Table of contents



Chapter 1 Introduction

1.1 References

Chapter 2 Basic concepts in lock-in recovery

2.1 Introduction

2.2 Evaluating the signal recovery problem

2.3 Demodulators for signal recovery

2.4 Operation of synchronous detectors

2.4.1 Introduction

2.4.2 Demodulation with a synchronous reference

2.4.3 Amplitude demodulation

2.4.4 Phase demodulation

2.4.5 Mixed modulations

2.4.6 Noise rejection

2.5 Basic lock-in amplifiers

2.5.1 Introduction

2.5.2 The signal channel

2.5.3 Signal conditioning

2.5.4 The multiplier

2.5.5 The reference channel

2.5.6 The low-pass filter

2.6 Signal recovery 'capability'

Chapter 3 Phase-sensitive detectors

3.1 Introduction

3.2 Principles of operation

3.3 Harmonic transmission windows

3.4 Noise bandwidth of phase-sensitive detectors

3.5 Non-sinusoidal signals

3.5.1 Introduction

3.5.2 General considerations

3.5.3 Symmetrical periodic signals

3.5.4 Asymmetrical periodic signals

3.5.5 Squarewave signals: a special case

3.6 Phase-sensitive detector specifications

3.6.1 Introduction

3.6.2 Full-scale sensitivity

3.6.3 Linearity and out-of-phase rejection

3.6.4 Dynamic reserve

3 6.5 Output stability and minimum detectable signal

3.6.6 Dynamic-reserve/output-stability trade-off

3.6.7 Dynamic range

3.6.8 Summary of specifications

3.7 References

Chapter 4 Lock-in amplifier specifications

4.1 Introduction

4.2 Calibration: full-scale sensitivity

4.3 Phase-sensitive detector related specifications

4.3.1 Introduction

4.3.2 System dynamic reserve

4.3.3 System overload capability

4.3.4 Dynamic reserve and output stability trade-off

4.3.5 Overload capability and output stability trade-off

4.3.6 Dynamic range and linearity trade-off

4.4 Using a tuned filter in the signal channel of a conventional lock-in amplifier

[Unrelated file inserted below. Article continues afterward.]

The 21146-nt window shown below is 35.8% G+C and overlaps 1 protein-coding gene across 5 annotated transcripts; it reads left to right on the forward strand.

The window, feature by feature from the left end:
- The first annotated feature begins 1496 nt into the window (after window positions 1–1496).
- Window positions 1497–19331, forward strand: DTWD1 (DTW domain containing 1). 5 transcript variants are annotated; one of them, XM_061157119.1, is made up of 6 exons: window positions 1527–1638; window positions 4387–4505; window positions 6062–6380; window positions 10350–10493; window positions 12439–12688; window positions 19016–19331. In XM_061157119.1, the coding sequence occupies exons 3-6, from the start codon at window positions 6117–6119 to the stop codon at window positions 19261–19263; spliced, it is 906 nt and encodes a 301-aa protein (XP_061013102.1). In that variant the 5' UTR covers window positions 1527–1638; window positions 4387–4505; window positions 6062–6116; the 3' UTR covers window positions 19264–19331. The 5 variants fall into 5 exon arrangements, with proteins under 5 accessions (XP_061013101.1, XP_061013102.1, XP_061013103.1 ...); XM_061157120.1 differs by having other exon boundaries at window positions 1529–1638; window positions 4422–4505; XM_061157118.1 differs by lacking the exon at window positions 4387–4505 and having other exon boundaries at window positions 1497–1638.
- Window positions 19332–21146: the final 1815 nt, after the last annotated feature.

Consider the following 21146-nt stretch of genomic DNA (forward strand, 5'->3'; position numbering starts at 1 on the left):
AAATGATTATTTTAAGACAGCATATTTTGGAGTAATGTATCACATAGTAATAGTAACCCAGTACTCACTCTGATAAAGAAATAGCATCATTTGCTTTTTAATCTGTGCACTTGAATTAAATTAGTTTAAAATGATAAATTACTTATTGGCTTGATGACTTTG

4.4.1 Influence on overload capability

4.4.2 Suppression of harmonic responses

4.5 Reference-channel specifications

4.5.1 Introduction

4.5.2 Phase accuracy: points of specification

4.5.3 Phase noise (phase jitter) and phase drift

4.5.4 Reference-channel slew rate

4.6 Measurement of phase accuracy

4.6.1 Introduction

4.6.2 Trigger phase errors

4.6.3 Defining in-phase signal and reference

4.6.4 Errors due to oscillator distortion

4.6.5 Phase noise, phase drift and phase-sensitive detector instability

4.7 References

Chapter 5 Two-phase lock-in amplifiers

5.1 Introduction

5.2 Examples of 'classic' two-phase applications

5.2.1 A.C. bridge balancing

5.2.2 A.C. impedance measurements

5.2.3 Phase measurements

5.3 Noise limitations of the vector computer

5.4 Vector tracking

5.5 Asynchronous operation

5.5.1 Introduction

5.5.2 Operation as a wave analyser

5.5.3 High-resolution spectrum analysis

5.6 References

Chapter 6 Limitations of conventional lock-in systems

6.1 Introduction

6.2 Limitations arising from harmonic responses

6.2.1 Susceptibility to interference

6.2.2 Ambiguity due to the harmonic responses

6.2.3 Detection of non-sinusoidal signals

6.3 Slew-rate limitations

Chapter 7 Phase-locking to noisy signals

7.1 Introduction

7.2 'Static' analysis of a phase-locked loop

7.2.1 Phase detector output

7.2.2 Static phase error

7.2.3 'Hold-in' range